The short answers to my two biggest questions about Romeo and Juliet: Love Knows No Age are yes and yes.
The questions themselves were as follows: Does the white hot, love at first sight romance ignite as quickly when Romeo and Juliet are old enough to have seen Truman in the White House? And does the ultimate fate of the most famous fictional lovers in the English language find its bitter sting with an elderly pair?
Other questions were not so easily answered by this twist on Shakespeare’s classic that transposes the innocent love of two youths to two septuagenarian residents of a senior living center. The director Christopher Goodrich stated in his program notes, “I am often uncomfortable with modern adaptations of Shakespeare.” I would pose that revising the settings of Shakespeare’s work often works like a charm. Unexpected Stage Company’s Romeo and Juliet: Love Knows No Age is a more complicated affair.
As I entered the Randolph Road Theater for this rather unexpected take on Shakespeare’s classic, I decided to keep my mind open for this converse of the traditional tragic romance. The opening scene set up the world succinctly: there are still two feuding factions inside of the Verona Senior Living Community. Instead of Prince, there is a head administrator (Justus Hammond) who tries to keep the peace between the irascible residents. It is established early on in the play that these pensioners will resort to violence and bloodshed if they are pushed too far. That may sound odd, but in this manner the play’s action builds up to the clash that leaves Juliet’s uncle Tybalt (colorfully played by Kim Curtis) and Romeo’s friend Mercutio (Justus Hammond) murdered. It looked more like “Law and Order: Senior Victim’s Unit” than a street fight in old Verona.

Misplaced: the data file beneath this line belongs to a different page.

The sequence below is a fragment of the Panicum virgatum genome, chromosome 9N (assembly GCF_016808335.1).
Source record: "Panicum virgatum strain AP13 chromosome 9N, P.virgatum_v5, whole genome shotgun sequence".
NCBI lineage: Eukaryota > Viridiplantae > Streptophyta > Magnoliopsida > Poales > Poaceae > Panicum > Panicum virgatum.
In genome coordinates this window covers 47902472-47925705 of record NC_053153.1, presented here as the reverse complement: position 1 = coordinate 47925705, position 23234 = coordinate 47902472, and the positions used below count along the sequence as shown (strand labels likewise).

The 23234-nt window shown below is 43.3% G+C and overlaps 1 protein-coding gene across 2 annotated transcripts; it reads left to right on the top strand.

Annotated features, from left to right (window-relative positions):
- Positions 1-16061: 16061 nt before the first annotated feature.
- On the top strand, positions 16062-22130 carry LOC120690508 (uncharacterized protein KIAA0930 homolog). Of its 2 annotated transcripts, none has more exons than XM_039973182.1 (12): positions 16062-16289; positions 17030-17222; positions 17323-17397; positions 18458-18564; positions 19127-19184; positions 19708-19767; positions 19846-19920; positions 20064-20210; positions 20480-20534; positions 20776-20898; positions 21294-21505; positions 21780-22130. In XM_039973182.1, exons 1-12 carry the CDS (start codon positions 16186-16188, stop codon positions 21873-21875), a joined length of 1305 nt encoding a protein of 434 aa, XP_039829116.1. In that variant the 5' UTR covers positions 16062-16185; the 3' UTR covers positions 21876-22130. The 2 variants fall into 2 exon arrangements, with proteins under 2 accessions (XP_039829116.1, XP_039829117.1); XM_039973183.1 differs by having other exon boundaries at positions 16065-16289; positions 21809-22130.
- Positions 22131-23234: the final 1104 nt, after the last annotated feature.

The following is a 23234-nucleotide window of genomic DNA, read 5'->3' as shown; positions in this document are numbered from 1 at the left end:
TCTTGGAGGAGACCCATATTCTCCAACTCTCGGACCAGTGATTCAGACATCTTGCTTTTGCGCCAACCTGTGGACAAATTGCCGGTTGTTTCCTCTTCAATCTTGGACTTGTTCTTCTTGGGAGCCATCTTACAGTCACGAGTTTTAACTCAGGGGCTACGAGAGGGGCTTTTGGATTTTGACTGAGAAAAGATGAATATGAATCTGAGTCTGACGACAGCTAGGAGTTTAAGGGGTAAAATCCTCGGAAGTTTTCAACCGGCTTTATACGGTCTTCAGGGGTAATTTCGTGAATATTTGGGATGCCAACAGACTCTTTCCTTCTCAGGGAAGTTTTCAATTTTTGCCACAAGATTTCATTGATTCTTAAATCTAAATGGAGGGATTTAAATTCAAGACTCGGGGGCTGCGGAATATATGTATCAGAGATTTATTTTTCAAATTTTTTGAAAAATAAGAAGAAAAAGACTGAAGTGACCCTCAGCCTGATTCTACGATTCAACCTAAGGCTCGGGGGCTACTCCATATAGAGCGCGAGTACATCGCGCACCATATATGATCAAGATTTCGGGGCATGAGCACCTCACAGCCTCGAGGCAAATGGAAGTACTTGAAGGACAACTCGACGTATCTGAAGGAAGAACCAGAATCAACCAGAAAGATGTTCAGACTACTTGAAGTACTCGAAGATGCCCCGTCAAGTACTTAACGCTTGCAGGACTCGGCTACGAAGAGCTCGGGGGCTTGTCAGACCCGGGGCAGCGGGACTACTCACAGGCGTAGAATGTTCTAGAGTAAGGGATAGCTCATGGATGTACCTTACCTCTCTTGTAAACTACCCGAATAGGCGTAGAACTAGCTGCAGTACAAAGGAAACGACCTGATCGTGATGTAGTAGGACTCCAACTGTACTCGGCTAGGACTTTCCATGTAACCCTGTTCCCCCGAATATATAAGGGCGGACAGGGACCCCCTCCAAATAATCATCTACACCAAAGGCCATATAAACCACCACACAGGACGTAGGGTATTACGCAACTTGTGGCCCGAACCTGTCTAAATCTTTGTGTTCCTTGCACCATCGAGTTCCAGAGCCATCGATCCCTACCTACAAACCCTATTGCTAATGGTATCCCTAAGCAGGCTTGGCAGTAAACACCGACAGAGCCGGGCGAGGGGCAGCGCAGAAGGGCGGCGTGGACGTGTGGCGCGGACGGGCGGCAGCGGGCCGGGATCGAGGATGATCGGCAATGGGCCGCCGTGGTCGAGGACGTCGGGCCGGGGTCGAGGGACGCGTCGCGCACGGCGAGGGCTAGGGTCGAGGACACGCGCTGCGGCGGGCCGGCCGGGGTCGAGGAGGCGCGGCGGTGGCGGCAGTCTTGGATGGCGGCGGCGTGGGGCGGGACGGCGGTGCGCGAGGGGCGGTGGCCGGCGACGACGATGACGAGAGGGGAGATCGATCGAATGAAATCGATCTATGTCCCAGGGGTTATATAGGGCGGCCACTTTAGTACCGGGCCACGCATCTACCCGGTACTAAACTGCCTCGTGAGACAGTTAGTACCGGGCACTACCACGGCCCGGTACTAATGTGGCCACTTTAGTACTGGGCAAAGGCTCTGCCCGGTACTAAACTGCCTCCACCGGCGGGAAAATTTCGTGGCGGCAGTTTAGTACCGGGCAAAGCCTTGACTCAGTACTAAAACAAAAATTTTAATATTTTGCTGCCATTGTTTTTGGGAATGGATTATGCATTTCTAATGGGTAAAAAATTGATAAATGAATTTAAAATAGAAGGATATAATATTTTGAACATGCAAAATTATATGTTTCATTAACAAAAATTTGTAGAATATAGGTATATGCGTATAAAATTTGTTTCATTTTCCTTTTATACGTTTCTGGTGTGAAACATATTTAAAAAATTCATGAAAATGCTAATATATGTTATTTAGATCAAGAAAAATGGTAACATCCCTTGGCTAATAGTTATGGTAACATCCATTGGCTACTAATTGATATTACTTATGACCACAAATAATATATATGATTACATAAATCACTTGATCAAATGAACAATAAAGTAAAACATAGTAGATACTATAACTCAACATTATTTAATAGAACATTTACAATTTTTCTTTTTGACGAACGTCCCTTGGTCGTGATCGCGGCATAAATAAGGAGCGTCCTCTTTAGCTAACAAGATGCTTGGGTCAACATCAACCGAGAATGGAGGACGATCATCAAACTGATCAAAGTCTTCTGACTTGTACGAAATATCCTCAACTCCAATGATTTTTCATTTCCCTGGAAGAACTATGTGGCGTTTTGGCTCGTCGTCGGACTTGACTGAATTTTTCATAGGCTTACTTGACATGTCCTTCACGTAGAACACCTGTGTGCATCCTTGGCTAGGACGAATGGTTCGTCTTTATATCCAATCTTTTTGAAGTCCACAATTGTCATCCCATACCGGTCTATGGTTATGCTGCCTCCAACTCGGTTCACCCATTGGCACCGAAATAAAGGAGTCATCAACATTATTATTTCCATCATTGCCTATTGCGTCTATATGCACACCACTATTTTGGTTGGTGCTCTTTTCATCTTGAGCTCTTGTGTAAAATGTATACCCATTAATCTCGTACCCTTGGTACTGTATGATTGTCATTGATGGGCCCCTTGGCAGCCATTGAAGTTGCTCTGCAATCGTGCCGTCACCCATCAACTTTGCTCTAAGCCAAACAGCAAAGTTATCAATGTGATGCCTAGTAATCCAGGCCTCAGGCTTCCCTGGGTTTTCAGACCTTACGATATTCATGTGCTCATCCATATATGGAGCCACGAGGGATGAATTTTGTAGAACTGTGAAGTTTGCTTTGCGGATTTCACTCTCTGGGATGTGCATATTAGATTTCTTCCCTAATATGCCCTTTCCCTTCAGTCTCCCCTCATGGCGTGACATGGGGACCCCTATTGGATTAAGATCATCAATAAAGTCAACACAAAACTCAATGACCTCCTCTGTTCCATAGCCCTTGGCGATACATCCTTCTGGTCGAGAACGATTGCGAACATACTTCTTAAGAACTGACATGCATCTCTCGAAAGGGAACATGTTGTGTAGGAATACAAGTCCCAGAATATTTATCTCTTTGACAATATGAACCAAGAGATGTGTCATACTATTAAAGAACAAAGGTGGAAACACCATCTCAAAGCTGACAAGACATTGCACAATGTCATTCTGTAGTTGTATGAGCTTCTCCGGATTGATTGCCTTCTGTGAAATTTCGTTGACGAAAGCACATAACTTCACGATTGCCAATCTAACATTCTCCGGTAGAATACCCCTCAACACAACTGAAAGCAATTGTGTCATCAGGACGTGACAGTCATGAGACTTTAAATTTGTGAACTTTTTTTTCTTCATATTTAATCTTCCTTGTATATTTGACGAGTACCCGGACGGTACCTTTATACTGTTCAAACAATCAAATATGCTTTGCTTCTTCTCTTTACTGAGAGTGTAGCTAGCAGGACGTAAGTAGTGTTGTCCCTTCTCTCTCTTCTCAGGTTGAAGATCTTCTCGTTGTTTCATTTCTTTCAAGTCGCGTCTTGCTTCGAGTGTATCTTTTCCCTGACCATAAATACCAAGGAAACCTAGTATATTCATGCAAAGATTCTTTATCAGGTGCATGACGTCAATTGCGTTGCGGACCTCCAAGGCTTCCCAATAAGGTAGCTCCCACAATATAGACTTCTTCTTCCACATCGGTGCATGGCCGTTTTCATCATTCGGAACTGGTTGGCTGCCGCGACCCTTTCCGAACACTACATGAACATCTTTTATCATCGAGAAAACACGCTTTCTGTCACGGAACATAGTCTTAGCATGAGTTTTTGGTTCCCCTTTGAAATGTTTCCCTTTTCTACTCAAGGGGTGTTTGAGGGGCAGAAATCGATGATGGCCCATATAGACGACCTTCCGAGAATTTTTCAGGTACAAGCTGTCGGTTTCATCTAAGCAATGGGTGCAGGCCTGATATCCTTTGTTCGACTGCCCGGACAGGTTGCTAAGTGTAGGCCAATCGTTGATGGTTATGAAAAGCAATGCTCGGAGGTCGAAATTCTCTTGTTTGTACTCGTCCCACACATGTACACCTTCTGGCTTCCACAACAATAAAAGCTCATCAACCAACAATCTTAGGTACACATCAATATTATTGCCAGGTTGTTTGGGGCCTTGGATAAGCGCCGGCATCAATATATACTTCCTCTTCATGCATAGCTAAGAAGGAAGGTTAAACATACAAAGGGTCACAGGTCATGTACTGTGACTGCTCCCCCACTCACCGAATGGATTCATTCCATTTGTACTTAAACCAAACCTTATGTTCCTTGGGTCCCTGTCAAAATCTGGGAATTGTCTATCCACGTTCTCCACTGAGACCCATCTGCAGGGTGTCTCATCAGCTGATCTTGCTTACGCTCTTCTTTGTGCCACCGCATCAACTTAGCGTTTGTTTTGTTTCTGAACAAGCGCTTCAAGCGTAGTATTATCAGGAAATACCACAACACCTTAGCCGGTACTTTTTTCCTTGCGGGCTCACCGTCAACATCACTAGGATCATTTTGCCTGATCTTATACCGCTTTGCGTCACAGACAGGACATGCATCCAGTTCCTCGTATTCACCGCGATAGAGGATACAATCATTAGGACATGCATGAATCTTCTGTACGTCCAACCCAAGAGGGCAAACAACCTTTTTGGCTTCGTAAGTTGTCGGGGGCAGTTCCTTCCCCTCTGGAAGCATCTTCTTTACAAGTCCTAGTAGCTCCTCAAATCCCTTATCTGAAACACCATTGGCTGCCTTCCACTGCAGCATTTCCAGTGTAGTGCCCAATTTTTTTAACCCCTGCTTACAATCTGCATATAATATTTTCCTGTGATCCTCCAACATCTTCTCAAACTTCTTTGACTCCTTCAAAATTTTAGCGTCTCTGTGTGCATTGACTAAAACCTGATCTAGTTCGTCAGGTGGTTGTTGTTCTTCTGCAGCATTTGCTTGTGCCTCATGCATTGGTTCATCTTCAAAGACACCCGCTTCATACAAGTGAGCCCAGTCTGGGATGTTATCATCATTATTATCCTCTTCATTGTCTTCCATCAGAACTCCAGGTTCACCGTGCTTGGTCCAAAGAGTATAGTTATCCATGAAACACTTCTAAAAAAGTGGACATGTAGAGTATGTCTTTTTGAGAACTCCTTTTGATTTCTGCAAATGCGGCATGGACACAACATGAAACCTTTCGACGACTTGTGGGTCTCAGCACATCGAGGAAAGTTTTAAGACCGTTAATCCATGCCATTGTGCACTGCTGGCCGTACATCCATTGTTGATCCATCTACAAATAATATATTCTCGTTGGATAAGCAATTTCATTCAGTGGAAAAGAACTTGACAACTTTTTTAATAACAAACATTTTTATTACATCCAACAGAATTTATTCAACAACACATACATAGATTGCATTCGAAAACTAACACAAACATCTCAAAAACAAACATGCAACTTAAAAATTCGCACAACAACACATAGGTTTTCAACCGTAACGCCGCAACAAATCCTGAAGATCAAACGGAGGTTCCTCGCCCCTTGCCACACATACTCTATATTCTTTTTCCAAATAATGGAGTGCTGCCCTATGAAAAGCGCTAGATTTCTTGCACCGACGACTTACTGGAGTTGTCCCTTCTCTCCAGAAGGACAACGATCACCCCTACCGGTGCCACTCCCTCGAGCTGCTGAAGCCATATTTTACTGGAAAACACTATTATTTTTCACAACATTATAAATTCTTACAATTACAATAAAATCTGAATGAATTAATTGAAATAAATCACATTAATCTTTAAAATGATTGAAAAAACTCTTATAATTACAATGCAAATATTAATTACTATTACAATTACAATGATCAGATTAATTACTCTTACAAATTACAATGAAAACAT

When Romeo enters the scene, he is in the person of Elliott Bales who gives a sensitive portrayal of the doomed lover. Tall, distinguished with white hair and beard, he looks like he is ready for King Lear – and that is a compliment. Bales has such a command of Shakespeare’s verse, many of Romeo’s lines take on a fresh meaning. When Romeo tells Benvolio (Karen Fleming) that love is “a madness most discreet, A choking gall and a preserving sweet” it comes from a man who has lived a long life rather than a young passionate man of not yet 20. Physically, Bales is expressive and his Romeo has nothing to impede him from taking a lover.
Juliet is now a woman whom we are told is about to celebrate her 70th birthday. Juliet, played by Claire Schoonover. The tall and willowy Schoonover made for a youthful 70-year old, which is certainly believable. At times, Schoonover’s Juliet comes off as if she is still trying to be the teenager, bubbling with a giddy, girlish prattle. As the play progresses, her Juliet sheds the youthful exuberance and finds a proper balance of love-sick girl and mature woman. The second act begins with Juliet’s famous “Gallop apace you fiery footed steeds”-speech, and Schoonover’s delivery of the soliloquy soared with urgency.
During Juliet’s birthday party at the Verona Senior Living Community, Romeo spies her from across the crowded room and sparks immediately fly. The sudden attraction between Bales and Schoonover as the famous pair was palpable and they made for a handsome and passionate couple. On this note, the director and actors proved the premise of the production that love transcends physical age and is an affair of the heart. When they share their wedding night together, entwined as lovers, Juliet’s heart aches for more as she purrs, “Wilt thou be gone? it is not yet near day: It was the nightingale, and not the lark That pierced the fearful hollow of thine ear.”